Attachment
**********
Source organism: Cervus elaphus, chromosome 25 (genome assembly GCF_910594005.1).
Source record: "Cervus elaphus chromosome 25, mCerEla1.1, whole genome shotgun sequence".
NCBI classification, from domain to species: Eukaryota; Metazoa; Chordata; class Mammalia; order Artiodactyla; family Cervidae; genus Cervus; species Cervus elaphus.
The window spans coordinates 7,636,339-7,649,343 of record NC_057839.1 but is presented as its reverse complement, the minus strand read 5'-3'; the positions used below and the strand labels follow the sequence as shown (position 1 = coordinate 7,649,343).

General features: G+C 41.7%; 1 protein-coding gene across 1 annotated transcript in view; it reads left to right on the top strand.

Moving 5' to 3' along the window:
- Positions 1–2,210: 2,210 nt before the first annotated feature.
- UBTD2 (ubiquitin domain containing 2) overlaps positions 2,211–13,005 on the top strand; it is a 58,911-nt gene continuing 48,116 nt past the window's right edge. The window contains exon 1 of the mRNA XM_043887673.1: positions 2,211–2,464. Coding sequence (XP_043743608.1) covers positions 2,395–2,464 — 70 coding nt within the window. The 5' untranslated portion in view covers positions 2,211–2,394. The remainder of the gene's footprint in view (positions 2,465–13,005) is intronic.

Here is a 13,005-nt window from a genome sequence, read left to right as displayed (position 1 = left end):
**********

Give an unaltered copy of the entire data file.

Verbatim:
Source organism: Cervus elaphus, chromosome 25 (genome assembly GCF_910594005.1).
Source record: "Cervus elaphus chromosome 25, mCerEla1.1, whole genome shotgun sequence".
NCBI classification, from domain to species: Eukaryota; Metazoa; Chordata; class Mammalia; order Artiodactyla; family Cervidae; genus Cervus; species Cervus elaphus.
The window spans coordinates 7,636,339-7,649,343 of record NC_057839.1 but is presented as its reverse complement, the minus strand read 5'-3'; the positions used below and the strand labels follow the sequence as shown (position 1 = coordinate 7,649,343).

General features: G+C 41.7%; 1 protein-coding gene across 1 annotated transcript in view; it reads left to right on the top strand.

Moving 5' to 3' along the window:
- Positions 1–2,210: 2,210 nt before the first annotated feature.
- UBTD2 (ubiquitin domain containing 2) overlaps positions 2,211–13,005 on the top strand; it is a 58,911-nt gene continuing 48,116 nt past the window's right edge. The window contains exon 1 of the mRNA XM_043887673.1: positions 2,211–2,464. Coding sequence (XP_043743608.1) covers positions 2,395–2,464 — 70 coding nt within the window. The 5' untranslated portion in view covers positions 2,211–2,394. The remainder of the gene's footprint in view (positions 2,465–13,005) is intronic.

Here is a 13,005-nt window from a genome sequence, read left to right as displayed (position 1 = left end):